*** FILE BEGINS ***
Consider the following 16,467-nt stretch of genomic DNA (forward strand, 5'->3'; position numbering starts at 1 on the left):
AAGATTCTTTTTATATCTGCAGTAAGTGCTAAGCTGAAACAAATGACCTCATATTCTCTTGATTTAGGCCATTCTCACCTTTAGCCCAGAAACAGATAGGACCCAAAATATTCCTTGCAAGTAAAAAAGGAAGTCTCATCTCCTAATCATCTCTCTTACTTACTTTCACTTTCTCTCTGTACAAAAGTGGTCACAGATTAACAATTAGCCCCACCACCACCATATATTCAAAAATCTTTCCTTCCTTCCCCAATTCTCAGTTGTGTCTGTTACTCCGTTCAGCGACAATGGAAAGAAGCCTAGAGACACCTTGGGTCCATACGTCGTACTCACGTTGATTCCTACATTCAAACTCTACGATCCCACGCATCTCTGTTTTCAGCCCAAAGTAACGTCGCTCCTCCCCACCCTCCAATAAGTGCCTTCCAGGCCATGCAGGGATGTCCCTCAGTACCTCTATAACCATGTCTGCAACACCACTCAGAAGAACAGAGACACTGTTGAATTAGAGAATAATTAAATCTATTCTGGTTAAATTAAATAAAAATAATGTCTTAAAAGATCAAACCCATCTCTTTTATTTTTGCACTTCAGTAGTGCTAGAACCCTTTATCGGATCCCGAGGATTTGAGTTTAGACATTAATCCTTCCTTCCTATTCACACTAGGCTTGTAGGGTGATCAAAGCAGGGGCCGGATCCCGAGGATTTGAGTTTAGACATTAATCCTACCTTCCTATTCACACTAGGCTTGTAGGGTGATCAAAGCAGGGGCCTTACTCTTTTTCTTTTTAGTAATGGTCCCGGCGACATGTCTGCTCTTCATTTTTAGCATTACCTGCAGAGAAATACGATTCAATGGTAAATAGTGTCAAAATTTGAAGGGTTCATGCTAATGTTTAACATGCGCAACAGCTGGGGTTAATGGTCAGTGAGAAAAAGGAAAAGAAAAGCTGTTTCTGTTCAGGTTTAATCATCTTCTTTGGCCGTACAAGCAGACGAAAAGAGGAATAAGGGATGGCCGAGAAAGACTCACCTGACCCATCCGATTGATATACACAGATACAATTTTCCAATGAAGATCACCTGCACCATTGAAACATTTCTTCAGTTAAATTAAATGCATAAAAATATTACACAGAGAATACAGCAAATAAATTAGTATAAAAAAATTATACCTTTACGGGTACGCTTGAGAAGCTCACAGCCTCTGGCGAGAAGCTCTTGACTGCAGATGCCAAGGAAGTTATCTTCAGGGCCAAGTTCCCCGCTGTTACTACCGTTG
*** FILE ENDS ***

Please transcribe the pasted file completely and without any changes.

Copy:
Consider the following 16,467-nt stretch of genomic DNA (forward strand, 5'->3'; position numbering starts at 1 on the left):
AAGATTCTTTTTATATCTGCAGTAAGTGCTAAGCTGAAACAAATGACCTCATATTCTCTTGATTTAGGCCATTCTCACCTTTAGCCCAGAAACAGATAGGACCCAAAATATTCCTTGCAAGTAAAAAAGGAAGTCTCATCTCCTAATCATCTCTCTTACTTACTTTCACTTTCTCTCTGTACAAAAGTGGTCACAGATTAACAATTAGCCCCACCACCACCATATATTCAAAAATCTTTCCTTCCTTCCCCAATTCTCAGTTGTGTCTGTTACTCCGTTCAGCGACAATGGAAAGAAGCCTAGAGACACCTTGGGTCCATACGTCGTACTCACGTTGATTCCTACATTCAAACTCTACGATCCCACGCATCTCTGTTTTCAGCCCAAAGTAACGTCGCTCCTCCCCACCCTCCAATAAGTGCCTTCCAGGCCATGCAGGGATGTCCCTCAGTACCTCTATAACCATGTCTGCAACACCACTCAGAAGAACAGAGACACTGTTGAATTAGAGAATAATTAAATCTATTCTGGTTAAATTAAATAAAAATAATGTCTTAAAAGATCAAACCCATCTCTTTTATTTTTGCACTTCAGTAGTGCTAGAACCCTTTATCGGATCCCGAGGATTTGAGTTTAGACATTAATCCTTCCTTCCTATTCACACTAGGCTTGTAGGGTGATCAAAGCAGGGGCCGGATCCCGAGGATTTGAGTTTAGACATTAATCCTACCTTCCTATTCACACTAGGCTTGTAGGGTGATCAAAGCAGGGGCCTTACTCTTTTTCTTTTTAGTAATGGTCCCGGCGACATGTCTGCTCTTCATTTTTAGCATTACCTGCAGAGAAATACGATTCAATGGTAAATAGTGTCAAAATTTGAAGGGTTCATGCTAATGTTTAACATGCGCAACAGCTGGGGTTAATGGTCAGTGAGAAAAAGGAAAAGAAAAGCTGTTTCTGTTCAGGTTTAATCATCTTCTTTGGCCGTACAAGCAGACGAAAAGAGGAATAAGGGATGGCCGAGAAAGACTCACCTGACCCATCCGATTGATATACACAGATACAATTTTCCAATGAAGATCACCTGCACCATTGAAACATTTCTTCAGTTAAATTAAATGCATAAAAATATTACACAGAGAATACAGCAAATAAATTAGTATAAAAAAATTATACCTTTACGGGTACGCTTGAGAAGCTCACAGCCTCTGGCGAGAAGCTCTTGACTGCAGATGCCAAGGAAGTTATCTTCAGGGCCAAGTTCCCCGCTGTTACTACCGTTG